This poignant love story of a father for his son is at once funny, heartbreaking, and hopeful. In it a young man teaches his entire family “a new way to die” with wit, candor, and, always, remarkable grace. This emotionally riveting account probes the heart without sentimentality or self-pity.
As the book opens, Richard Lischer’s son, Adam, calls to tell his father, a professor of divinity at Duke University, that his cancer has returned. Adam is a smart, charismatic young man with a promising law career, and an unlikely candidate for tragedy. That his young wife is pregnant with their first child makes the disease’s return all the more devastating. Despite the crushing magnitude of his diagnosis and the cruel course of the illness, Adam’s growing weakness evokes in him an unexpected strength. This is the story of one last summer and the young man who lived it as honestly and faithfully as possible. We meet Adam in many phases of his growing up, but always through the narrow lens of his undying hope, when in the final season of his life he becomes his family’s (and his father’s) spiritual leader. Honest in its every dimension, Stations of the Heart is an unforgettable book about life and death and the terrible blessing of saying good-bye.
Most Helpful Customer Reviews
We all handle grief differently. Some repress it, some exploit it, only the brave dare to feel it and let it teach them new truth about what it means to be a human being. This book, written by a clergyman, about the death of his 33 year old son, is the brave story of a family that faced death with compassion, sincerity, aching pain and triumphant faith and transformation. Having been through this kind of grief myself, and virtually at the same time as the Lischers, I lived it all over again. Often I had to put the book down until I could dare to face it again.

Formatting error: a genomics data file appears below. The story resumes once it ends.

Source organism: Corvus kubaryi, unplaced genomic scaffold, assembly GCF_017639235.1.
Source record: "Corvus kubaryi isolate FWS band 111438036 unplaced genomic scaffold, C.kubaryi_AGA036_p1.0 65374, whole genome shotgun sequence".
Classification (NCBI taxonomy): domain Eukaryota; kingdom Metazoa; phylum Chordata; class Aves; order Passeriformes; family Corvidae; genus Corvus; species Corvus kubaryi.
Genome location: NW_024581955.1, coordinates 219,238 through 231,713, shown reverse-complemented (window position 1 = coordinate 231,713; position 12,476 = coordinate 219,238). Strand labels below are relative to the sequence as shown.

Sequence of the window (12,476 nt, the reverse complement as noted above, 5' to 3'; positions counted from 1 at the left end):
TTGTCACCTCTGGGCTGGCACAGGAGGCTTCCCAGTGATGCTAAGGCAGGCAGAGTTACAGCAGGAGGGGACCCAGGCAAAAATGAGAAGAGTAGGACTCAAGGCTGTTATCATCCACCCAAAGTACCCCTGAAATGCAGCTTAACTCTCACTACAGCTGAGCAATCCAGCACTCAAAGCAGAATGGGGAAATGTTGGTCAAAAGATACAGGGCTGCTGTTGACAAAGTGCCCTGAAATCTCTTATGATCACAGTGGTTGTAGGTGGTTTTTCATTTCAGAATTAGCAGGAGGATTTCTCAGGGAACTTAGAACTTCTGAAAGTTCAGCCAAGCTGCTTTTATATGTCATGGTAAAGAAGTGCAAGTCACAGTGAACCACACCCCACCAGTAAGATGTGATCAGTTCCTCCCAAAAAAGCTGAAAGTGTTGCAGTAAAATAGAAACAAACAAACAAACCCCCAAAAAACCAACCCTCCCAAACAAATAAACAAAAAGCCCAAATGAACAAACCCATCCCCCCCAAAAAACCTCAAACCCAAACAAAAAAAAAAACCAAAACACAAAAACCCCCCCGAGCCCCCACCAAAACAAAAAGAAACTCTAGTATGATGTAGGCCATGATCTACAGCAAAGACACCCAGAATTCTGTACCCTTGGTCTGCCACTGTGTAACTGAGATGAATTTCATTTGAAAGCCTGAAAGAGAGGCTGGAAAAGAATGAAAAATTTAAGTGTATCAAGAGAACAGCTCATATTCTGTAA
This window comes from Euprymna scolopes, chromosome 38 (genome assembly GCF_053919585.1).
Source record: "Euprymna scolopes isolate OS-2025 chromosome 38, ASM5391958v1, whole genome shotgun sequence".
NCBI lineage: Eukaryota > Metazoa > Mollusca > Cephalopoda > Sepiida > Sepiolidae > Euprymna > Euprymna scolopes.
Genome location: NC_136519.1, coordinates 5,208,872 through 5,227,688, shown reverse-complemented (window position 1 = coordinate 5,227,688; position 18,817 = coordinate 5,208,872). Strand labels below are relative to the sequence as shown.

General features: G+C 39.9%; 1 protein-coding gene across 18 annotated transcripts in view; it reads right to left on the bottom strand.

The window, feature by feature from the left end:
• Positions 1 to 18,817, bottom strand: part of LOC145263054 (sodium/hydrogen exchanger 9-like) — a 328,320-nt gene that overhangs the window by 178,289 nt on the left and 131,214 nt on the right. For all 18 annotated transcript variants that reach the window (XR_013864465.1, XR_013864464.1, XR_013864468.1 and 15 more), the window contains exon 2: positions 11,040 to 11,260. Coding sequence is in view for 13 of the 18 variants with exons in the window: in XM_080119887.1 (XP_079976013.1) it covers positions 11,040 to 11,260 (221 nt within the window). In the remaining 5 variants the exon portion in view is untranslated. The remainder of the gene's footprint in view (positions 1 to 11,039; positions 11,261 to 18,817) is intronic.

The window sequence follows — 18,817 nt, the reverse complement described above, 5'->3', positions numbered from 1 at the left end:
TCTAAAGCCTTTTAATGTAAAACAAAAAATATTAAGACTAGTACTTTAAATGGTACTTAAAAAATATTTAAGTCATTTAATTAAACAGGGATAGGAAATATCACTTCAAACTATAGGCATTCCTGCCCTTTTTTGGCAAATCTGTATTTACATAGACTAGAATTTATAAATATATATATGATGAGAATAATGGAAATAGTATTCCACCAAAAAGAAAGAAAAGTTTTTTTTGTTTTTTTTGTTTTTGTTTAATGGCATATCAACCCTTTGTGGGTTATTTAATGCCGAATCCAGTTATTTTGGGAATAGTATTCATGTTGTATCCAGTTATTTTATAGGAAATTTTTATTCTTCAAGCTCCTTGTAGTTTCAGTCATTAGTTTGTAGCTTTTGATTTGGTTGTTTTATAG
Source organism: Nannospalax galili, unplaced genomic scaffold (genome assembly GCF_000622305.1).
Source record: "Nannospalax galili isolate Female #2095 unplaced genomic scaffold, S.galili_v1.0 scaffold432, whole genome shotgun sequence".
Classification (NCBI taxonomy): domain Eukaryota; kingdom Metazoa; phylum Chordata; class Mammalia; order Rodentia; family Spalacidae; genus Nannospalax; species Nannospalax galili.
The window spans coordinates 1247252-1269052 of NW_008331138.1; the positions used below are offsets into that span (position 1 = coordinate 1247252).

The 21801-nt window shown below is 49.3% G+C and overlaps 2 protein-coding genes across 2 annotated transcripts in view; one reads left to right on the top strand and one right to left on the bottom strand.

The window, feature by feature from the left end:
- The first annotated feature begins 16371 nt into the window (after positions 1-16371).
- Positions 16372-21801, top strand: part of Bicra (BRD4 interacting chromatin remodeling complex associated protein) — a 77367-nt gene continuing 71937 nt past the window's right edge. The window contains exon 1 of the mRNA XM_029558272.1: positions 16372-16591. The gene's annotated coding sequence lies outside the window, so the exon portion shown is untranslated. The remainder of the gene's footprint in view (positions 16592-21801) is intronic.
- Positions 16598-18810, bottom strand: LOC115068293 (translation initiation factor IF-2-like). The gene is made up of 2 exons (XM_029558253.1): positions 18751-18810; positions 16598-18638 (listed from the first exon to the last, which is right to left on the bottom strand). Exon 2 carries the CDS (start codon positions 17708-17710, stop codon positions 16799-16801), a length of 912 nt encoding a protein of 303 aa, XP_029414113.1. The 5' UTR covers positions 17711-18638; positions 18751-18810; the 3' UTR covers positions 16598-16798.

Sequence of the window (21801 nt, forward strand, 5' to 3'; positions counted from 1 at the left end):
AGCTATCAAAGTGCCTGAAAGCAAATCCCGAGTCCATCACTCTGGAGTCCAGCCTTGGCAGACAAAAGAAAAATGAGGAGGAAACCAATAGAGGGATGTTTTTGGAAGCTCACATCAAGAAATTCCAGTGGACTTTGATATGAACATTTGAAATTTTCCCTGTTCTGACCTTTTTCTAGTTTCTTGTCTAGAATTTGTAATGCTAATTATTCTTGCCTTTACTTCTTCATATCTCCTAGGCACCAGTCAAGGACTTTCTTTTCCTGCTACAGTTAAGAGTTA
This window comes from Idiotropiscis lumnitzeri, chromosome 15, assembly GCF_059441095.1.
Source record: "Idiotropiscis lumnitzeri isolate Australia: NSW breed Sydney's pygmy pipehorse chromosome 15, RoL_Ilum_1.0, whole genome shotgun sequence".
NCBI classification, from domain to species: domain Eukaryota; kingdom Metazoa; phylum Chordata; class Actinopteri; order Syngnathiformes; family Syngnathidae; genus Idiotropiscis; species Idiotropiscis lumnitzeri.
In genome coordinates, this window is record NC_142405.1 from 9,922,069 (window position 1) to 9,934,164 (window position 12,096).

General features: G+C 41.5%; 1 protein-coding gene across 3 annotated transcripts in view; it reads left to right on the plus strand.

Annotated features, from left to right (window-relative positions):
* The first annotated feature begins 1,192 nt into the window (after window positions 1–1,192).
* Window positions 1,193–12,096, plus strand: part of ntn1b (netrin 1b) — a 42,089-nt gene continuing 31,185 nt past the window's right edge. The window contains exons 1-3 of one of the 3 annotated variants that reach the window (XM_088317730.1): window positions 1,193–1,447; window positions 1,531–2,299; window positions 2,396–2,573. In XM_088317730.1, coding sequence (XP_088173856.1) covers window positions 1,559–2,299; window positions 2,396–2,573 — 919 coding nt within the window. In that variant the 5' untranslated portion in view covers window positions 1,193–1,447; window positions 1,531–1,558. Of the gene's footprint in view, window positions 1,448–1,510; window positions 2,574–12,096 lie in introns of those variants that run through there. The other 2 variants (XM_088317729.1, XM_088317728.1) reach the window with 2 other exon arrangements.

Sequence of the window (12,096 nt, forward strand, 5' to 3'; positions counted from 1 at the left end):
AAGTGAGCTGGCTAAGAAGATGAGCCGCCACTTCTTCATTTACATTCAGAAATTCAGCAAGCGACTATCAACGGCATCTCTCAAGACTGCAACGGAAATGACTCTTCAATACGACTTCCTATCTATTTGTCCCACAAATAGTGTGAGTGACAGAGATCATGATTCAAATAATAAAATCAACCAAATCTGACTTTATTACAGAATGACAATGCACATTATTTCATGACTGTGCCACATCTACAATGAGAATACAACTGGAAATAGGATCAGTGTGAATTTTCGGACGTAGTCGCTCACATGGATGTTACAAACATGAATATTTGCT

This is a book for people of faith, but it is for people of a particular kind of faith. This will hardly satisfy the dogmatic. It is not out to paste band aids over the wounds of fear and loss. It faces hard questions and learns to live with a faith that depends solely on holding hands in the center of darkness. I was deeply moved by this journey of 93 days while a young man comes to terms with mortality as...
Little did I think 33 years ago when I chose a class with the new professor of homiletics at Duke Divinity School that I would encounter him again through his writings, a workshop, and Convocation gatherings. Each time has been more than a lesson here and a lesson there. I discovered the core of ministry through the Word, however it may be delivered. Reading Stations of the Heart is indeed the Word about death as it comes uninvited to a son and thereby affects an entire family and a community as well. Richard Lischer has offered the reader the Eucharist as it occurs through what ordinary lives offer to the extraordinary love of family. And then to the community around that family. As one who reads widely and makes attempts at writing, I was immersed as well in the amazing gift and grasp of words to tell that story. I know that in the beginning was the Word, but now I know the power of words when delivered by one of the masters of Story. His beautiful and moving descriptions...
I read this book, because not only did I lose a daughter, but my dad is going to lose me - different condition than in this book, but it is still going to happen. I wanted to see how it was handled in this book, and thought I might gain some insight to pass on. I found it extremely interesting that the Father, was actually a Father - or a minister, and how his son who was dying gained faith (which I have lost) and the father in this book is the one who lost his faith. It somewhat turns by the end, and I did find several passages to be helpful, but mostly interesting to find that it isn't just ordinary people who lose their faith... and men and women of the cloth can do the same. I would recommend this book to others if for no other reason than that perspective. However, I also found the son who was having a baby that he wouldn't live for interesting in how he tried to leave things behind from gifts to videotapes of him to give to the baby on various birthdays an interesting idea. It...
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